The veil has been lifted. The truth revealed is so awful that one is tempted to look away, but we must not. For the first time since the war on terror began, we now have the clearest view of our enemy’s other face. And it is not that of a bearded jihadi but of a serving officer in the Pakistani army.
Let us be clear about what happened last week: Osama bin Laden was not just found living in Abbottabad, there out of some inverse logic of his own. He was found in this garrison town because he was a guest of the army. And now the charges against this army and its agencies are manifold.
They range from duplicity in Afghanistan, both aiding the Americans and their adversaries, to a rich trade in nuclear technology with the world’s worst countries, to — as senior members of the Indian establishment have claimed — helping to plan and execute the 2008 attacks in Mumbai. Pakistan’s neighbours — India and Afghanistan — are hoarse in the throat from repeating that it is the Pakistani army that is the source of jihad in south Asia.
Yet for all these charges against it, this army has thrived in the ever-smaller gap between perception and reality. This is why bin Laden’s death in Abbottabad is significant: it represents the moment when perception and reality become one. And what a frightening reality it is: a vast and nuclear-armed military exposed for not just being the enemy of peace in south Asia but probably the ultimate sponsor and protector of terrorism against the West.
The ramifications are grim. The response in India and Afghanistan has been open outrage, and a feeling of vindication leagued with some considerable anxiety at how Pakistan will respond to the looming US withdrawal of troops. In America too, which because of its close military ties to Pakistan needs to move cautiously, a diplomatic frost of a sort is setting in. The civilian government (which I sense was in the dark about bin Laden) is squirming.
The danger is of an army shamed and distrusted abroad while increasingly more destructive at home. Already it has done more harm to its people than to any outside force. The country was founded as an impractical utopia for India’s Muslims in 1947. When this proved to be essentially nihilistic, making it a place that defined itself by not being India, the expectations on which Pakistan was founded fell away, and the army moved in.
It led the country into a series of ruinous wars with India, undermined civilian governments and entrenched itself in economic life — becoming bread-maker and property dealer, and consuming a fourth of the national budget each year.
Even as the country steadily collapsed, Pakistan’s army flourished. It became like a kind of Praetorian Guard for whose parasitical growth the Islamic republic’s aspirations were ransomed. Then in the 1980s, to keep alive an enmity with India, a hateful Islamic ideology was spread among the people of Pakistan.
Pakistan’s army has left the country today more adrift than any other in the Muslim world. Terrorism is just one part of the problem; there is on the ground an unimaginable level of fear and anarchy. The place is full of gangs, kidnappings, parricides, rapes and murders. It is as if the whole fabric of society has come apart.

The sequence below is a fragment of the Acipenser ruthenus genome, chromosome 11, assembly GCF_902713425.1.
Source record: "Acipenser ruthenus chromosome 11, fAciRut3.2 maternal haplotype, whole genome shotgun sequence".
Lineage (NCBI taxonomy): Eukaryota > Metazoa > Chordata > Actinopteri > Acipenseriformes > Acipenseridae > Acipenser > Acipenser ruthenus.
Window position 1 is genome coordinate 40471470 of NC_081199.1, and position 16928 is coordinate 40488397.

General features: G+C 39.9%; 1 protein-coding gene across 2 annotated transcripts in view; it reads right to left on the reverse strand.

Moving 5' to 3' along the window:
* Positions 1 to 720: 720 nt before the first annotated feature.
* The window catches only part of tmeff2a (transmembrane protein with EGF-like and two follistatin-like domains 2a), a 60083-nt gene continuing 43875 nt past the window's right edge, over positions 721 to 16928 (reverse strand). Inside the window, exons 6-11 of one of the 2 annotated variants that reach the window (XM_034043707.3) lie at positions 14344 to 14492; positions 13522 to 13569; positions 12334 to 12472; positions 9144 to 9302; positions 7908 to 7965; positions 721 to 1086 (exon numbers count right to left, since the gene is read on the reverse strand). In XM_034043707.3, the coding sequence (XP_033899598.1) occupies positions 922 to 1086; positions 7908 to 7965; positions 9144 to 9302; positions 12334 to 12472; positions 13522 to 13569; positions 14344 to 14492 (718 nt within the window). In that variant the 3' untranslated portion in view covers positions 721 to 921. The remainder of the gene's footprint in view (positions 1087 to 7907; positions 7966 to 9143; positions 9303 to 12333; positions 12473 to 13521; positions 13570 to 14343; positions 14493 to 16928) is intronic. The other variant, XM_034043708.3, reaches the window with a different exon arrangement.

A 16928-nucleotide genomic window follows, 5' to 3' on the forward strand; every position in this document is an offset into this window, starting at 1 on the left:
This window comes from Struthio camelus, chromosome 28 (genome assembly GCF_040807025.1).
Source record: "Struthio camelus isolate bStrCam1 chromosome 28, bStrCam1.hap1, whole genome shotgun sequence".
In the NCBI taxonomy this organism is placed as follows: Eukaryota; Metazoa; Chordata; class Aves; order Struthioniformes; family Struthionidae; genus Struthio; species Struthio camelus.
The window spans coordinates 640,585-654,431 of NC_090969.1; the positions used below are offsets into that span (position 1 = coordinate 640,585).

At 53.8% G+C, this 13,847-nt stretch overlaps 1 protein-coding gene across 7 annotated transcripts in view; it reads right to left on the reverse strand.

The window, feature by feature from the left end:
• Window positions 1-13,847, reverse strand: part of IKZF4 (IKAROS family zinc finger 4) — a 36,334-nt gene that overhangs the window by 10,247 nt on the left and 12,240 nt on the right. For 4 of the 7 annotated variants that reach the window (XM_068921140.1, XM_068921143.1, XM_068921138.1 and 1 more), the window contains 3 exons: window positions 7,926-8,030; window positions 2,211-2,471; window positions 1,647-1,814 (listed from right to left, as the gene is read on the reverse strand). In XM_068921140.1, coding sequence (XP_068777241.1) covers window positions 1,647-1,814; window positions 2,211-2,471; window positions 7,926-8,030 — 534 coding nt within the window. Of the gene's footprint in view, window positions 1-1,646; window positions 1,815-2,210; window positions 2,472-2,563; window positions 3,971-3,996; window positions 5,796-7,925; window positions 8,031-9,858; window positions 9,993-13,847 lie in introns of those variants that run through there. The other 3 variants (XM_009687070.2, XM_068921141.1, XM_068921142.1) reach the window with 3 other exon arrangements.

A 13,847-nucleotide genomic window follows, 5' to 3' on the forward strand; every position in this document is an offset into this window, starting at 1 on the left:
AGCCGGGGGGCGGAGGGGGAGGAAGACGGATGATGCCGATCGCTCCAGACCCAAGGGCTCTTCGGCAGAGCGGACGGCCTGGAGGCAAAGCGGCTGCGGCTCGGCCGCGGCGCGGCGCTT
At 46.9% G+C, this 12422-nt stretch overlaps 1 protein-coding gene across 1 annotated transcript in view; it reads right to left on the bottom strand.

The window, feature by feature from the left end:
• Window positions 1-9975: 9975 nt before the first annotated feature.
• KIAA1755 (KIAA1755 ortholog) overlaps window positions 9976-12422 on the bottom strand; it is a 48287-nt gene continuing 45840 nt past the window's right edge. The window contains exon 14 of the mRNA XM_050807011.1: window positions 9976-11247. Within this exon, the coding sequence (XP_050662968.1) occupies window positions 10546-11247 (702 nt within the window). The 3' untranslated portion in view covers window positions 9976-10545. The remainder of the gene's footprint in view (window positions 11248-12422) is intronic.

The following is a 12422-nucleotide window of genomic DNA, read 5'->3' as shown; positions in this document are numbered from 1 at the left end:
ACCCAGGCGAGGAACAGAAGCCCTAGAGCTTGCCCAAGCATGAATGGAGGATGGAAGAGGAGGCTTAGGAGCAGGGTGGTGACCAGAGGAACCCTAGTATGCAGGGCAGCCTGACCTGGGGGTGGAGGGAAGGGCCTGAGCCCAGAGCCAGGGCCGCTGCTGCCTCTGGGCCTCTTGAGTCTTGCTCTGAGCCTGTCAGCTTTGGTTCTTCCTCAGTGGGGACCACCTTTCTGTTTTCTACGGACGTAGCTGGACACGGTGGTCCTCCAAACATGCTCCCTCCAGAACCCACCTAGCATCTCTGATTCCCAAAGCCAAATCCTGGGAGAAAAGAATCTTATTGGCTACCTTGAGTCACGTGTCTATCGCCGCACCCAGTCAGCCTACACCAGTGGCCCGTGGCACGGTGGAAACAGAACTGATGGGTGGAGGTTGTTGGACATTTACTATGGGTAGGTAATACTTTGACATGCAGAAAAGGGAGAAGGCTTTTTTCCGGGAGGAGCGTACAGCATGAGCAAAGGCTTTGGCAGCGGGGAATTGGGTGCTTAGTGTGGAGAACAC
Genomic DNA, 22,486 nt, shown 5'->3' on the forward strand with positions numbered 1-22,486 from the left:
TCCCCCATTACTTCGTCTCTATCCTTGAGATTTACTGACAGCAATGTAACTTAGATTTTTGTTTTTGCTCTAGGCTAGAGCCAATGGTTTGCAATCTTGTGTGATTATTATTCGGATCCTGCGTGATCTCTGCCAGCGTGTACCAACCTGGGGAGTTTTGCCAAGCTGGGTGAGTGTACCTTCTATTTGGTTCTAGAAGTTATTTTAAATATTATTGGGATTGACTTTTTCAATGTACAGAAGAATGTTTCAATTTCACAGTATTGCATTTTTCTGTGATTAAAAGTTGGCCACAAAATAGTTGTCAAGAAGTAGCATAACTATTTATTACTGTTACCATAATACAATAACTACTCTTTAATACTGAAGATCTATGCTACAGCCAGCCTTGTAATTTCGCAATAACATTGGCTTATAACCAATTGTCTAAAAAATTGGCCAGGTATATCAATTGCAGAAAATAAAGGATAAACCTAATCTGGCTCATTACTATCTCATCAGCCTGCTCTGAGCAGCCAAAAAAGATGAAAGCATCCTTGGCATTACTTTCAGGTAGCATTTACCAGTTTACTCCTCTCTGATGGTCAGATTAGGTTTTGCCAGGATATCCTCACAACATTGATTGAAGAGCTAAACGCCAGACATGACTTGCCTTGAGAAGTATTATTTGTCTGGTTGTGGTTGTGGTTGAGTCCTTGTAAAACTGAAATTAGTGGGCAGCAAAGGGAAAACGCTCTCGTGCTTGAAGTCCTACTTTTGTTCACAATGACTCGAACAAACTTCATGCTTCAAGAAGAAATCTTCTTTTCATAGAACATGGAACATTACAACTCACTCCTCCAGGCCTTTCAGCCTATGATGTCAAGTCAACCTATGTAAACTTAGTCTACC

There has also been, since Benazir Bhutto’s assassination, a campaign to silence dissent in Pakistan. Earlier this year, my father, the governor of Punjab, was killed by his own guard.
The act was put down to the actions of a single man. But later that week there were vast demonstrations of support for my father’s killer — rallies of 40,000 and more — and leading them was Lashkar-e-Tayyeba, a group created and nurtured by the Pakistani army, which is loath to put it out of business because of its special hatred of India. Its leader, Hafiz Saeed, was also the man conducting prayers for bin Laden this week.
There is such a climate of fear and violence in Pakistan at the moment that only a fraction of what happens gets reported. Moments before I sat down to write this article, a Pakistani friend called. Over the course of our conversation, she asked me if I had considered why a mutual acquaintance, someone normally brave and outspoken, had been silent of late.
I said I did not know; perhaps they were frightened. In fact, a relative had been kidnapped, and the kidnappers warned that without their future silence, the boy was as good as dead.
This then is the background of bin Laden’s death: a shattered country, traumatised and steeped in blood, with a rogue army falling piecemeal into the hands of jihad. After my father’s assassination, I had begun to feel that the birth of this new terrorist state would not be defined by anything so distinct as a takeover or a revolution but by an infiltration so deep that it would soon be impossible to know where Pakistan began and where terrorism ended.
This latest news of the army’s guest in Abbottabad suggests that the new state is already at hand.
(Aatish Taseer’s new novel, Noon, is out this summer. An edited version of this article appeared in the Financial Times on May 6. The views expressed by the author are personal.)